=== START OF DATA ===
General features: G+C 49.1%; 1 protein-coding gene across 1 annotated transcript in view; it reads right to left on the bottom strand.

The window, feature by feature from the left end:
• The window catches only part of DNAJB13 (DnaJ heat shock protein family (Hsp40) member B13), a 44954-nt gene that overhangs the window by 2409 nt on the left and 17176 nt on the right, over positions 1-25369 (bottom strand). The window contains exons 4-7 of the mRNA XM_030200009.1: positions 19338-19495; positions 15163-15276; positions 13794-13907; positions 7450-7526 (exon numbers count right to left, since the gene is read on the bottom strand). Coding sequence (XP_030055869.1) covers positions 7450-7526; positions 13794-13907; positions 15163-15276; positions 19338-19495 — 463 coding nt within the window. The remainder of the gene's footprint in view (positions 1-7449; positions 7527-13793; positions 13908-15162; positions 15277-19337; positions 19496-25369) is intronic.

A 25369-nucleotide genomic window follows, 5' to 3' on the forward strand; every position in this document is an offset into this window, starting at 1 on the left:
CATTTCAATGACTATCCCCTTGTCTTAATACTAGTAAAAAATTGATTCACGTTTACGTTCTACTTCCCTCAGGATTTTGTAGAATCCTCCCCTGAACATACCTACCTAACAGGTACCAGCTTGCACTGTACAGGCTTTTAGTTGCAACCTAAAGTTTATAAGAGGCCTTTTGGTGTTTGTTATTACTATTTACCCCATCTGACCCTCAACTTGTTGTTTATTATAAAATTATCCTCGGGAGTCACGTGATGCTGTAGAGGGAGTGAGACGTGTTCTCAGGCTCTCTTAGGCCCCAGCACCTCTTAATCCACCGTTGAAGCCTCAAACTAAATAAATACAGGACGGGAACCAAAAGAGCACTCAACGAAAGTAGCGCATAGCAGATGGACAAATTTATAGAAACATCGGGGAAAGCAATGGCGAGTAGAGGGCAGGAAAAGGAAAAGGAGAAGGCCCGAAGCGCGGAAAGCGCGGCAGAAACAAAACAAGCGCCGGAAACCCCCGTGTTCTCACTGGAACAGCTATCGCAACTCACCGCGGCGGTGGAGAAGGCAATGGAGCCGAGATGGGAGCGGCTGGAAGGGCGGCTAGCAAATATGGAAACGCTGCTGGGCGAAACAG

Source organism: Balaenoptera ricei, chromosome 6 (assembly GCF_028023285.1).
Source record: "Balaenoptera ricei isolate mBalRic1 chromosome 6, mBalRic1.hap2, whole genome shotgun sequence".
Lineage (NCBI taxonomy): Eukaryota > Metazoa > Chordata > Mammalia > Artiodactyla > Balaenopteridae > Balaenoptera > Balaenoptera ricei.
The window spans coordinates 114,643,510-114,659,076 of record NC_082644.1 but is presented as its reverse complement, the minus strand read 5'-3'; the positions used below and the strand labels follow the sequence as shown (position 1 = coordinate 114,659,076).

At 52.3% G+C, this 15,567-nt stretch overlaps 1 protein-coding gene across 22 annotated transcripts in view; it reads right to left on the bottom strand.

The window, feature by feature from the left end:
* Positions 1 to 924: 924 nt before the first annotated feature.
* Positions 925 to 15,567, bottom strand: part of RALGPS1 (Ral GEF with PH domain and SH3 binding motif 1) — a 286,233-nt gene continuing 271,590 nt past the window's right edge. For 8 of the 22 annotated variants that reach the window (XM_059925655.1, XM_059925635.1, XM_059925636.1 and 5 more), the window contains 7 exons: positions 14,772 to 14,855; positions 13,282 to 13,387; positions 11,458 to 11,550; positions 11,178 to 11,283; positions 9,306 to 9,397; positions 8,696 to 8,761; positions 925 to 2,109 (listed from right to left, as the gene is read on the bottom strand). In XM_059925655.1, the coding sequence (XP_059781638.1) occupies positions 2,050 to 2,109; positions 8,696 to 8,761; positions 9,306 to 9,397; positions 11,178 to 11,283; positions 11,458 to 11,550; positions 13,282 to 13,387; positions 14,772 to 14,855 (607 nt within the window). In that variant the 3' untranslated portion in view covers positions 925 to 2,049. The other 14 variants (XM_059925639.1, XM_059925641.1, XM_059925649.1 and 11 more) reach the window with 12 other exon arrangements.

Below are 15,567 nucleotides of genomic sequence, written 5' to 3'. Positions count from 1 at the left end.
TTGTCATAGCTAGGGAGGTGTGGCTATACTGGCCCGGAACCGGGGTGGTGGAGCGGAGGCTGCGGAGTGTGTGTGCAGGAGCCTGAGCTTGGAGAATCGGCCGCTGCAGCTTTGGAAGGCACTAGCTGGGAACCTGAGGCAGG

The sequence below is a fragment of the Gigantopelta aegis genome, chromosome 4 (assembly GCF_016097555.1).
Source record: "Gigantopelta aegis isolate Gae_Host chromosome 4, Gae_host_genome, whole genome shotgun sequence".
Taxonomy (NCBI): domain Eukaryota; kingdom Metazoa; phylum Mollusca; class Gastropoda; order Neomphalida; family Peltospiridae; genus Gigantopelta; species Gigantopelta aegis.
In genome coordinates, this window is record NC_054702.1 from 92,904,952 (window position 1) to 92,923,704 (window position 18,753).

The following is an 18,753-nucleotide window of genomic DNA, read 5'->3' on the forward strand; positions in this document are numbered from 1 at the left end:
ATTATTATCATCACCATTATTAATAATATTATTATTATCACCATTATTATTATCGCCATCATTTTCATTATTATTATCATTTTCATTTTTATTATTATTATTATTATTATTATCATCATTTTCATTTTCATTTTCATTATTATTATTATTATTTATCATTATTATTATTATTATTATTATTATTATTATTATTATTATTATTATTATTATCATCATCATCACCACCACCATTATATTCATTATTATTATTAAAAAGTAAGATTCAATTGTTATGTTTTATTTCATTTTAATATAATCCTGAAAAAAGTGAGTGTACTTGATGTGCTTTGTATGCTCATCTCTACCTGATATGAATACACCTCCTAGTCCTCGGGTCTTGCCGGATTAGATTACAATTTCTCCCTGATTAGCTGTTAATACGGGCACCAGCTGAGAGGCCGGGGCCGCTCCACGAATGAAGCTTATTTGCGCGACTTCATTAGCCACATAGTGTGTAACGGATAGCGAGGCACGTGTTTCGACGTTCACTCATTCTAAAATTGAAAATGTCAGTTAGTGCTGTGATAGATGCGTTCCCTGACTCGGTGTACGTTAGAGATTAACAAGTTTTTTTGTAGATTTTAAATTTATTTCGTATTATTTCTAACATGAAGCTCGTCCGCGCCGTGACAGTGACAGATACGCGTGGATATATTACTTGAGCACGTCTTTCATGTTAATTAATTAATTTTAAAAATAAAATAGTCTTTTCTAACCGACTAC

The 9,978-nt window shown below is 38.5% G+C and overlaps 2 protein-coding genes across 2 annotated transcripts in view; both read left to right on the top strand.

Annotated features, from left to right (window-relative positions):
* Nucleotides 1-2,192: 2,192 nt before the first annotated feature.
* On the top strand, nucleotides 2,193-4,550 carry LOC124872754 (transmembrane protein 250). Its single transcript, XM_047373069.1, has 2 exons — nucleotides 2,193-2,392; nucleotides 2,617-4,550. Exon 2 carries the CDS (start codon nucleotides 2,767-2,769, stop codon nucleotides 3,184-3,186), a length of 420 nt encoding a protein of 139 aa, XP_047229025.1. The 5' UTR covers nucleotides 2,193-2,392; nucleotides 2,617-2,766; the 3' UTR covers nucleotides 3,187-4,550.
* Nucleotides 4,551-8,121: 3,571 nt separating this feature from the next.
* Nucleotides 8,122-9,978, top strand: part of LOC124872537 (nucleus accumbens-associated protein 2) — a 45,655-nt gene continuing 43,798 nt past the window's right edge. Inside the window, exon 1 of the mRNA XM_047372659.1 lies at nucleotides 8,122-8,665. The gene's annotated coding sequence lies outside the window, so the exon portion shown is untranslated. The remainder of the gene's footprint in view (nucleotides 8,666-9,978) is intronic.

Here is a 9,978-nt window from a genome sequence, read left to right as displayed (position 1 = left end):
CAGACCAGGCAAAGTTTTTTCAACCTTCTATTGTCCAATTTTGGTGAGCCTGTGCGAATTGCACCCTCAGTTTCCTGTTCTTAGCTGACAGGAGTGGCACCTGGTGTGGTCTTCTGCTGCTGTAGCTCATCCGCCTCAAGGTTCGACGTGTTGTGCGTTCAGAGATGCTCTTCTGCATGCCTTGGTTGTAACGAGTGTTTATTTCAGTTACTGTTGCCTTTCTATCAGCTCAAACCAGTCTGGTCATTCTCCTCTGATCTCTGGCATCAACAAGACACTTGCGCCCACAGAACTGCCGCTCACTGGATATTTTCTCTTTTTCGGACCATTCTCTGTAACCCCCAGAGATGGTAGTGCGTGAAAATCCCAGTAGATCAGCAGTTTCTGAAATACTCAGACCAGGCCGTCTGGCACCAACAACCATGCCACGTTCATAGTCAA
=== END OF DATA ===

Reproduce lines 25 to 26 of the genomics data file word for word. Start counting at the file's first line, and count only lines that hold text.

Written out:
* On the top strand, nucleotides 2,193-4,550 carry LOC124872754 (transmembrane protein 250). Its single transcript, XM_047373069.1, has 2 exons — nucleotides 2,193-2,392; nucleotides 2,617-4,550. Exon 2 carries the CDS (start codon nucleotides 2,767-2,769, stop codon nucleotides 3,184-3,186), a length of 420 nt encoding a protein of 139 aa, XP_047229025.1. The 5' UTR covers nucleotides 2,193-2,392; nucleotides 2,617-2,766; the 3' UTR covers nucleotides 3,187-4,550.
* Nucleotides 4,551-8,121: 3,571 nt separating this feature from the next.